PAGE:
S



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 Post subject: Schukster 1976 Lund 14
PostPosted: 31 Jan 2016, 09:45 
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Joined: 23 Nov 2015, 01:10
Posts: 41
Awesome! I hope the kids had a great time fishing! I think the boat turned out super nice. The vinyl was a neat touch. How did that work out?


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 Post subject: Schukster 1976 Lund 14
PostPosted: 31 Jan 2016, 16:51 
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Joined: 13 Dec 2014, 23:31
Posts: 64
Location: NW Iowa
Androsyn wrote:
Awesome! I hope the kids had a great time fishing! I think the boat turned out super nice. The vinyl was a neat touch. How did that work out?


Thanks. The kids really had fun. I think in this case, the size of the memory was inversely proportional to the size of the fish.
I'm very happy with the vinyl. Easy to clean. Not slippery and no snagged fish hooks.


Last edited by schukster on 06 Mar 2016, 22:45, edited 1 time in total.


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 Post subject: Schukster 1976 Lund 14
PostPosted: 06 Mar 2016, 10:05 

Joined: 03 Mar 2016, 08:02
Posts: 5
Could you send me a pm if possible op. How did weight of wood work out for floatation of boat ? I like your setup very much. I have kids and like the idea of all the seating u have. Thanks for any help.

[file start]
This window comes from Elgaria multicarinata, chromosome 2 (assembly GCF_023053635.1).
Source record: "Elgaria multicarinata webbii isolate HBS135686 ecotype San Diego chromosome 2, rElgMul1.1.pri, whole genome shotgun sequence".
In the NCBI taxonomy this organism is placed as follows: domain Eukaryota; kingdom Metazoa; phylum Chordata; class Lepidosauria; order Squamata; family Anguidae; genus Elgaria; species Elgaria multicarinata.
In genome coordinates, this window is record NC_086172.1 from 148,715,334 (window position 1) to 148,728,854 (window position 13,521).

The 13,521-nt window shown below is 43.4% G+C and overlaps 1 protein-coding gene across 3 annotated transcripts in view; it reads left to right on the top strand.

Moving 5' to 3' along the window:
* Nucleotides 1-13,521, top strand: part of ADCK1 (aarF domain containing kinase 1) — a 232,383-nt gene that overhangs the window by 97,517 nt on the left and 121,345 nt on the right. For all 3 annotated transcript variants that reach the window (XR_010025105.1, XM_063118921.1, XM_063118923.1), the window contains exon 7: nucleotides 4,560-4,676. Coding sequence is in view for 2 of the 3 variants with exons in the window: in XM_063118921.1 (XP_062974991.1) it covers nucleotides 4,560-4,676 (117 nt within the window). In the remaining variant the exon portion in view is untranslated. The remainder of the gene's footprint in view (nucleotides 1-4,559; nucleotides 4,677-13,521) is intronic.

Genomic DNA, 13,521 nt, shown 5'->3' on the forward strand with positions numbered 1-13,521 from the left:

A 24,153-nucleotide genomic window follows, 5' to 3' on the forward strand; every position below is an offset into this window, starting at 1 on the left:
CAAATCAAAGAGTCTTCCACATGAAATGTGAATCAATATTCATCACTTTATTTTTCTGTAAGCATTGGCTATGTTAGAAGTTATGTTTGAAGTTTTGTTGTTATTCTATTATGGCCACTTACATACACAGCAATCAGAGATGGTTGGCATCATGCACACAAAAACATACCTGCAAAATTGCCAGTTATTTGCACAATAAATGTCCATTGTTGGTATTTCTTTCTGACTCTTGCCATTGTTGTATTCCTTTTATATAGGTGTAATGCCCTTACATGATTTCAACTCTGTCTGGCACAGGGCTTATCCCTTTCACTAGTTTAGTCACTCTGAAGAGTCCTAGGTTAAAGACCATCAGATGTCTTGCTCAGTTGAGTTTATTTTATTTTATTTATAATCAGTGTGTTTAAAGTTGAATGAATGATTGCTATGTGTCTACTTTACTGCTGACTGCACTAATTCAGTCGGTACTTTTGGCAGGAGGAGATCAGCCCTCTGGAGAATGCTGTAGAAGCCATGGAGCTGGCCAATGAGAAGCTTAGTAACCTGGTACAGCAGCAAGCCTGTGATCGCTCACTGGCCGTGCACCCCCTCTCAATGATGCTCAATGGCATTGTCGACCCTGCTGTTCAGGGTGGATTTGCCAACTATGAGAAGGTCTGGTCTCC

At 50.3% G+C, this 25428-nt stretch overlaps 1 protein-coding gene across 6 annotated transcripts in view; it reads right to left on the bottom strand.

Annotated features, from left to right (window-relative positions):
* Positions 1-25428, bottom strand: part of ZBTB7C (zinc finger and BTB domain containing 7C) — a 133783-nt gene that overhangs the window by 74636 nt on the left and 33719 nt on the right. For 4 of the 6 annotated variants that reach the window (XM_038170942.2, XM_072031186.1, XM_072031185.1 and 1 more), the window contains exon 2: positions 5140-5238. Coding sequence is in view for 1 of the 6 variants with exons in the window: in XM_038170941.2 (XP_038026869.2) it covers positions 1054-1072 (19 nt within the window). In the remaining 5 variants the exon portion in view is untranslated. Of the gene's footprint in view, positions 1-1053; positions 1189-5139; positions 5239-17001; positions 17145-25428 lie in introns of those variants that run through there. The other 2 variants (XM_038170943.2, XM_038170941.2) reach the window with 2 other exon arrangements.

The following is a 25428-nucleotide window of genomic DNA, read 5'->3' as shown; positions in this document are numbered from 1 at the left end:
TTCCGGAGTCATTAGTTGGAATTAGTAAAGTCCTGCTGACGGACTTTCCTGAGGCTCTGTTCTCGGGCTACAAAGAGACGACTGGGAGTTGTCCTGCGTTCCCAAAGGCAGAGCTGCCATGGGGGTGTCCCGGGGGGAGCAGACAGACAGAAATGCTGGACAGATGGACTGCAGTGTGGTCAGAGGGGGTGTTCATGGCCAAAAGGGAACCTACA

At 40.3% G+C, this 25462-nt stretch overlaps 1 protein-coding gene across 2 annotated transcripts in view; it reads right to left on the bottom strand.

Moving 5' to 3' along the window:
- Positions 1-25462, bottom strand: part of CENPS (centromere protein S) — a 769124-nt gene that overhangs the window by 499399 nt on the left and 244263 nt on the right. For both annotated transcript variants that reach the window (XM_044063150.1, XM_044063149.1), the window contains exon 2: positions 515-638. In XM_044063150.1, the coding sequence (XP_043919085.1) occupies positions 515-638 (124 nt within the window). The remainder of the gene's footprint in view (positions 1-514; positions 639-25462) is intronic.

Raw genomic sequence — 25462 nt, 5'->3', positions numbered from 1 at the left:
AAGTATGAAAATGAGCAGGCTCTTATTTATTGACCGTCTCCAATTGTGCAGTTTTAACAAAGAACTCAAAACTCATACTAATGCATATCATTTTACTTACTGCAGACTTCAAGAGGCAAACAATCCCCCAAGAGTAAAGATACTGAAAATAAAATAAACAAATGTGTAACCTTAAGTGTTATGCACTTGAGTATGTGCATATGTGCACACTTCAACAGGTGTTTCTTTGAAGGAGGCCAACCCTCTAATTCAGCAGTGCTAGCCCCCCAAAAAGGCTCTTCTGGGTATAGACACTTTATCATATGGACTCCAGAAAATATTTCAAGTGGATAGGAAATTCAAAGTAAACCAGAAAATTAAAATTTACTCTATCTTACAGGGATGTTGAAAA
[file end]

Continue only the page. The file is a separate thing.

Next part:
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 Post subject: Schukster 1976 Lund 14
PostPosted: 06 Mar 2016, 22:01 
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Joined: 17 Dec 2010, 12:15
Posts: 1195
Location: Kankakee County, IL
Boat looks great.
How much flotation foam is in the boat now?
Tim



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PostPosted: 06 Mar 2016, 22:05 
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Joined: 13 Dec 2014, 23:31
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Location: NW Iowa
earl60446 wrote:
Boat looks great.
How much flotation foam is in the boat now?
Tim

I put the original big pieces back under the front seat and rear seats. I also put new pieces under the lower floor in front of the rear seat. Also the entire framing and deck are wood and fastened to the seat structures. I assume that the wood would have buoyancy if I was ever swamped. I live in the midwest so I only am on small inland lakes.

Sent from my LGL22C using Tapatalk



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 Post subject: Schukster 1976 Lund 14
PostPosted: 07 Mar 2016, 11:13 
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Joined: 12 Apr 2010, 08:50
Posts: 1474
Location: West TN
Schukster,

This is a real nice build man, well done sir! =D> =D> =D> =D>



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PostPosted: 07 Mar 2016, 16:02 
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Joined: 13 Dec 2014, 23:31
Posts: 64
Location: NW Iowa
Ictalurus wrote:
Schukster,

This is a real nice build man, well done sir! =D> =D> =D> =D>

Thank you. I am adding some rod holders and a bow mount trolling motor this spring. I'll post some pictures when I'm done